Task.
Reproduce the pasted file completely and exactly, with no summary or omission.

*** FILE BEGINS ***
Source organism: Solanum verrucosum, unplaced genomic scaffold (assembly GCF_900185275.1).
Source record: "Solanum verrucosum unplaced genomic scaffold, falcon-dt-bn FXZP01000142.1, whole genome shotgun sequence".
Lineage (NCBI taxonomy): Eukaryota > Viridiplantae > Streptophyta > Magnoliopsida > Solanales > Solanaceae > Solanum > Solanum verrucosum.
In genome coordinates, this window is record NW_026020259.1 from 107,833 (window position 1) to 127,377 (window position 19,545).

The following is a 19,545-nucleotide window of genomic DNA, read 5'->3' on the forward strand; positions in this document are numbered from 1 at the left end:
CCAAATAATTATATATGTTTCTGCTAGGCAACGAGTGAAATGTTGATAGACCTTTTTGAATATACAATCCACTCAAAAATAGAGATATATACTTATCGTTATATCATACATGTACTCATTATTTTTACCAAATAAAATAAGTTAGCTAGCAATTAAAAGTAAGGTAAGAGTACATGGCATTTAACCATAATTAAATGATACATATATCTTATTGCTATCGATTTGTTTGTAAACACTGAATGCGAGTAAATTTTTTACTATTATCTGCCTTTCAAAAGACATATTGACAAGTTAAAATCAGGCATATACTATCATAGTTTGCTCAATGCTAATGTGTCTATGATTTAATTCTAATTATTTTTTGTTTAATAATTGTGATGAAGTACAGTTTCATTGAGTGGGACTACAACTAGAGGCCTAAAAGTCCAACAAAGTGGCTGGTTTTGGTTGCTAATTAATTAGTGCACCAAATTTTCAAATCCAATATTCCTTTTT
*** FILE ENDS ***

Source organism: Solanum verrucosum, unplaced genomic scaffold (assembly GCF_900185275.1).
Source record: "Solanum verrucosum unplaced genomic scaffold, falcon-dt-bn FXZP01000142.1, whole genome shotgun sequence".
Lineage (NCBI taxonomy): Eukaryota > Viridiplantae > Streptophyta > Magnoliopsida > Solanales > Solanaceae > Solanum > Solanum verrucosum.
In genome coordinates, this window is record NW_026020259.1 from 107,833 (window position 1) to 127,377 (window position 19,545).

The following is a 19,545-nucleotide window of genomic DNA, read 5'->3' on the forward strand; positions in this document are numbered from 1 at the left end:
CCAAATAATTATATATGTTTCTGCTAGGCAACGAGTGAAATGTTGATAGACCTTTTTGAATATACAATCCACTCAAAAATAGAGATATATACTTATCGTTATATCATACATGTACTCATTATTTTTACCAAATAAAATAAGTTAGCTAGCAATTAAAAGTAAGGTAAGAGTACATGGCATTTAACCATAATTAAATGATACATATATCTTATTGCTATCGATTTGTTTGTAAACACTGAATGCGAGTAAATTTTTTACTATTATCTGCCTTTCAAAAGACATATTGACAAGTTAAAATCAGGCATATACTATCATAGTTTGCTCAATGCTAATGTGTCTATGATTTAATTCTAATTATTTTTTGTTTAATAATTGTGATGAAGTACAGTTTCATTGAGTGGGACTACAACTAGAGGCCTAAAAGTCCAACAAAGTGGCTGGTTTTGGTTGCTAATTAATTAGTGCACCAAATTTTCAAATCCAATATTCCTTTTT